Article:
Brown will say that action taken against evasion has not gone far enough and that governments should automatically share tax information and use withholding taxes – upfront minimum payments – against those suspected of trying to escape the tax authorities.

“The UK parliament retains its freedom to make its own decisions on taxation with VAT alone subject to European bands, but if we are to ensure no hiding places for tax evaders, no safe haven for tax avoiders and no treasure islands for the money launderers that hide an estimated $7tn of global wealth, we need the automatic exchange of tax information worldwide and public registers of the beneficial owners of all trusts.”

Tax evasion has become a potent political issue since the onset of the global financial and economic crisis eight years ago. Most developed countries have seen an upsurge in voter anger at the ability of rich individuals and multinational companies to find ways of avoiding tax during a period of austerity.

Brown says that the past decade has seen the rolling back of attempts to harmonise laws and practices across the EU and that decisions taken by 28 EU leaders in the European council are now more common than “centralised diktats from a once overbearing European commission”.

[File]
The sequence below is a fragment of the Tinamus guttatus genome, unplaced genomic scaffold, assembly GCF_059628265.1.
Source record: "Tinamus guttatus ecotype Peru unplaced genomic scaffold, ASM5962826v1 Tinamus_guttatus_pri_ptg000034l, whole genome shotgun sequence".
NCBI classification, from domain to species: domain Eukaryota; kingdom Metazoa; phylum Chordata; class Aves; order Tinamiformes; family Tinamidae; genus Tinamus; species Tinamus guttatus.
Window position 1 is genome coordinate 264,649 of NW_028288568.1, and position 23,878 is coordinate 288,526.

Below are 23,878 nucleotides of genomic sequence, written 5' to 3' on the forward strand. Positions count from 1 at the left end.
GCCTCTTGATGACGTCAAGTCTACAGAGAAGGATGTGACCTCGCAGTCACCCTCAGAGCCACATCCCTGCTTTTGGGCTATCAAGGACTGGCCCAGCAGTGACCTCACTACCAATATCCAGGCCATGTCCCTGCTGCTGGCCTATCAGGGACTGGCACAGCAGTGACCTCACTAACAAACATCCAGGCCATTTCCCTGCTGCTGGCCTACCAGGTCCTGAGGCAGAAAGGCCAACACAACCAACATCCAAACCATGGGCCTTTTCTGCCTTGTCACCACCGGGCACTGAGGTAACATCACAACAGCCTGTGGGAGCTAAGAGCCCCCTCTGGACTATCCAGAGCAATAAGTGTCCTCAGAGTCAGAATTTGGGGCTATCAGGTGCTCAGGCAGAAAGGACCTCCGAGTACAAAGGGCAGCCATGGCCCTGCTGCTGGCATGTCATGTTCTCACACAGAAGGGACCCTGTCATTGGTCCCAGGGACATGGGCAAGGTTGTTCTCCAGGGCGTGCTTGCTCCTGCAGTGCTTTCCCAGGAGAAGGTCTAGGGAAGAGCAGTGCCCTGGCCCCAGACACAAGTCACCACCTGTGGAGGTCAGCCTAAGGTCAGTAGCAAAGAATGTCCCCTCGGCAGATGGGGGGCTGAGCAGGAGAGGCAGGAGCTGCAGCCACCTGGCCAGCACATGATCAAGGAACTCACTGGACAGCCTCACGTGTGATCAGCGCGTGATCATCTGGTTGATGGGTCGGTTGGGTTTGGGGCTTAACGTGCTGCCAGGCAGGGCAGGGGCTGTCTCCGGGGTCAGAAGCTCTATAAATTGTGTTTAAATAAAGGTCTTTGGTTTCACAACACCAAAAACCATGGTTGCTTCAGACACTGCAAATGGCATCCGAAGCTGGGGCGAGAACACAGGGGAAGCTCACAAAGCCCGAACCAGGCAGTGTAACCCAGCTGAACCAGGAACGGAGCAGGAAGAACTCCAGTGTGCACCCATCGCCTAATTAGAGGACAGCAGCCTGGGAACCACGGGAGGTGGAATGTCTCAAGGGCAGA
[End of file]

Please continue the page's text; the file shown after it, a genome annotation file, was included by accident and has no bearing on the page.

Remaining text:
On tax, Brown will say that there is no alternative to cooperation with other EU states. “Britain cannot achieve this on our own,” he said.

“With America currently resisting reciprocal tax arrangements, collective action by all 28 countries of the European Union to blacklist avoiders, impose sanctions and even levy withholding taxes, including on our own overseas territories if necessary, is currently the one game in town.

“In addition to a comprehensive European blacklist of tax havens as the first step to a global blacklist, we should agree that British overseas territories and crown dependencies which fail to comply cannot be excluded from the blacklist and the UK should now require them to have public registers of beneficial owners.”

Brown will say in his speech that Europe is now in a position to act because it has resolved its internal differences over tax havens. Luxembourg and Austria had been stumbling blocks to collective action, but the EU’s new-found unity has provided the opportunity to force a reluctant US Congress to accept the need for automatic exchange of tax information.

Tim Farron, the Liberal Democrat leader, will say on Wednesday that Britain would become more like a tax haven in the event of a vote to leave the EU.

“The top Brexiters want Britain to become an offshore financial centre, hoping like Switzerland to help the global rich hide their wealth from tax authorities in other countries,” he will say.

“Britain is not a tax haven. We are better than their small vision for our country.”

Powered by Guardian.co.ukThis article was written by Larry Elliott Economics editor, for The Guardian on Tuesday 10th May 2016 22.00 Europe/London

guardian.co.uk © Guardian News and Media Limited 2010